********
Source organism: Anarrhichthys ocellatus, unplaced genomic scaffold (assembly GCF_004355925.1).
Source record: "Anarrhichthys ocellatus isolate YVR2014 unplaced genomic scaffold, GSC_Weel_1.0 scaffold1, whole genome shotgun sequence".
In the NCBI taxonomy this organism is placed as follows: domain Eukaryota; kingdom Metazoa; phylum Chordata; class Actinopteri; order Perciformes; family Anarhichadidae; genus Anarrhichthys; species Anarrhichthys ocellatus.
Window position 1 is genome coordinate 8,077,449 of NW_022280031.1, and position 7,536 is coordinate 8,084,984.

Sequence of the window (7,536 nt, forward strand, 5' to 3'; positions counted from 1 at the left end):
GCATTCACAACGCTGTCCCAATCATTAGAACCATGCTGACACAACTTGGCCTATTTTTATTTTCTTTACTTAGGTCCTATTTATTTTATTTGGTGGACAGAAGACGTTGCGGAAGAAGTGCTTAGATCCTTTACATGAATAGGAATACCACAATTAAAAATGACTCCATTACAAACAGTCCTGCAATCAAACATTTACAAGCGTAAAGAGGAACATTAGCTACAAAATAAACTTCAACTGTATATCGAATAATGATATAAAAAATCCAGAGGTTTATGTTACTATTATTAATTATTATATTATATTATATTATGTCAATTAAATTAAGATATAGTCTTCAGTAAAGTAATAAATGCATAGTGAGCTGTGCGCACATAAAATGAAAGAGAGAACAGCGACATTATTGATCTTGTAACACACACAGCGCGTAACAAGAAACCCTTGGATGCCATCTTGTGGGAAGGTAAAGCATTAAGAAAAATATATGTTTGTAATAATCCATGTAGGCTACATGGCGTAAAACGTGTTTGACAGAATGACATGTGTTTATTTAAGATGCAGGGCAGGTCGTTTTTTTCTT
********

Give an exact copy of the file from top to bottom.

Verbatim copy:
Source organism: Anarrhichthys ocellatus, unplaced genomic scaffold (assembly GCF_004355925.1).
Source record: "Anarrhichthys ocellatus isolate YVR2014 unplaced genomic scaffold, GSC_Weel_1.0 scaffold1, whole genome shotgun sequence".
In the NCBI taxonomy this organism is placed as follows: domain Eukaryota; kingdom Metazoa; phylum Chordata; class Actinopteri; order Perciformes; family Anarhichadidae; genus Anarrhichthys; species Anarrhichthys ocellatus.
Window position 1 is genome coordinate 8,077,449 of NW_022280031.1, and position 7,536 is coordinate 8,084,984.

Sequence of the window (7,536 nt, forward strand, 5' to 3'; positions counted from 1 at the left end):
GCATTCACAACGCTGTCCCAATCATTAGAACCATGCTGACACAACTTGGCCTATTTTTATTTTCTTTACTTAGGTCCTATTTATTTTATTTGGTGGACAGAAGACGTTGCGGAAGAAGTGCTTAGATCCTTTACATGAATAGGAATACCACAATTAAAAATGACTCCATTACAAACAGTCCTGCAATCAAACATTTACAAGCGTAAAGAGGAACATTAGCTACAAAATAAACTTCAACTGTATATCGAATAATGATATAAAAAATCCAGAGGTTTATGTTACTATTATTAATTATTATATTATATTATATTATGTCAATTAAATTAAGATATAGTCTTCAGTAAAGTAATAAATGCATAGTGAGCTGTGCGCACATAAAATGAAAGAGAGAACAGCGACATTATTGATCTTGTAACACACACAGCGCGTAACAAGAAACCCTTGGATGCCATCTTGTGGGAAGGTAAAGCATTAAGAAAAATATATGTTTGTAATAATCCATGTAGGCTACATGGCGTAAAACGTGTTTGACAGAATGACATGTGTTTATTTAAGATGCAGGGCAGGTCGTTTTTTTCTT